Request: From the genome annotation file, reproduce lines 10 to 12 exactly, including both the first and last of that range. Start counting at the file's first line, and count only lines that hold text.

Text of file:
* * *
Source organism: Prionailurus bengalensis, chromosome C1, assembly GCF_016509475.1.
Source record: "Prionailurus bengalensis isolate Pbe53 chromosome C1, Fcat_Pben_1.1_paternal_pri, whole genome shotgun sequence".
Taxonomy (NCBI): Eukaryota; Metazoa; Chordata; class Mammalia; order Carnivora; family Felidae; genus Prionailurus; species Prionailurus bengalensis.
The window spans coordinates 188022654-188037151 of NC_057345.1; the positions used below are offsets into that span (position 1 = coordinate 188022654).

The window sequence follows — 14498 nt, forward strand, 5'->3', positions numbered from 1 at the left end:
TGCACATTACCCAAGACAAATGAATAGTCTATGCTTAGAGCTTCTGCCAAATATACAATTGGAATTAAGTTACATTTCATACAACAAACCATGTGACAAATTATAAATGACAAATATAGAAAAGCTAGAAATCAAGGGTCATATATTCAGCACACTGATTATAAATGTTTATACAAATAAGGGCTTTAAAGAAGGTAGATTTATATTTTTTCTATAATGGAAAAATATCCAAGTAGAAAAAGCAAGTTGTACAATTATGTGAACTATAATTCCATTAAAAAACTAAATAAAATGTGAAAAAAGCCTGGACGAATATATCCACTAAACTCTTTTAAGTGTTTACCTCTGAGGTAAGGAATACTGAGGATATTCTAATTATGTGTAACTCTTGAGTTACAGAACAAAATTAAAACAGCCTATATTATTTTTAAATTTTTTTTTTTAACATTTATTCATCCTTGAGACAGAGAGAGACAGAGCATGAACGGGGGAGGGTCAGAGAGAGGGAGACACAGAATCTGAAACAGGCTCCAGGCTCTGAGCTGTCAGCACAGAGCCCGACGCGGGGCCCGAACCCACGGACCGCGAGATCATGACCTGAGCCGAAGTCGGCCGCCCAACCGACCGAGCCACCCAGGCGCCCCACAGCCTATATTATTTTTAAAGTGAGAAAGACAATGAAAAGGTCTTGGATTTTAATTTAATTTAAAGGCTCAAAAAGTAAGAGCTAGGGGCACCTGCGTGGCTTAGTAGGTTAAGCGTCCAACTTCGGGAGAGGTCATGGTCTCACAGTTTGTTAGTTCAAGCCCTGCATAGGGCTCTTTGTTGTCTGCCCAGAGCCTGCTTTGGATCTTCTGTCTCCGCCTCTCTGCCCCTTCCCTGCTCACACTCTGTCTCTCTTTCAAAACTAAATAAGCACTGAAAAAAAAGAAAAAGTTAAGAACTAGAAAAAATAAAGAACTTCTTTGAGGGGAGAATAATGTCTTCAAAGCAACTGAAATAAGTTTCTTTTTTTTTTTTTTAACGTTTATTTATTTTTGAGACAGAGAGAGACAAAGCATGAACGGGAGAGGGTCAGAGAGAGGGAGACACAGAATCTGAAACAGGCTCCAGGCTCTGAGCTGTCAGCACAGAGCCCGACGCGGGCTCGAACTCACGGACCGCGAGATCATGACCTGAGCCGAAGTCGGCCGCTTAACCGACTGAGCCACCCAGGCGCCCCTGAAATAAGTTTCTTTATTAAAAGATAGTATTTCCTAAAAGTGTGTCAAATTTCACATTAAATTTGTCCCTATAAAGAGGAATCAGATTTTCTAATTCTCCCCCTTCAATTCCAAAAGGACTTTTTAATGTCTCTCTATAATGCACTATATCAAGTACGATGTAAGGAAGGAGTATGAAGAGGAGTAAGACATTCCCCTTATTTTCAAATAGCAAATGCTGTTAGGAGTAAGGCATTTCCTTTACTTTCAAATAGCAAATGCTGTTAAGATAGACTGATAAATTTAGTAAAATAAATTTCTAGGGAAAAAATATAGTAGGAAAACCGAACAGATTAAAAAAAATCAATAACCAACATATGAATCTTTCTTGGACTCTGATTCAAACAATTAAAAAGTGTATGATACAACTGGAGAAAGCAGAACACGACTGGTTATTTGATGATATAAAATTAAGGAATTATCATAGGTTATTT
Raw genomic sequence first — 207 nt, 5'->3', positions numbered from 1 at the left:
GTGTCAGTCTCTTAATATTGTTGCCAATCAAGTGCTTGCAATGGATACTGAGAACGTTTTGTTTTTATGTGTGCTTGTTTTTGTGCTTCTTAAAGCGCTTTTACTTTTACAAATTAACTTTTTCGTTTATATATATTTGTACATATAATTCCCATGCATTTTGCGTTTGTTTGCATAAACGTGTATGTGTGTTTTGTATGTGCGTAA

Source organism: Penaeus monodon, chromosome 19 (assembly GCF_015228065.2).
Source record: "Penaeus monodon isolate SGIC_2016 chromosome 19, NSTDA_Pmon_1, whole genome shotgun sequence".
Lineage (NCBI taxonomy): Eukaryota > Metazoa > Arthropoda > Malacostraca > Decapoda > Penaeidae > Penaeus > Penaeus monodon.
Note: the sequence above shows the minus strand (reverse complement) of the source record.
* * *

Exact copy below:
Source record: "Penaeus monodon isolate SGIC_2016 chromosome 19, NSTDA_Pmon_1, whole genome shotgun sequence".
Lineage (NCBI taxonomy): Eukaryota > Metazoa > Arthropoda > Malacostraca > Decapoda > Penaeidae > Penaeus > Penaeus monodon.
Note: the sequence above shows the minus strand (reverse complement) of the source record.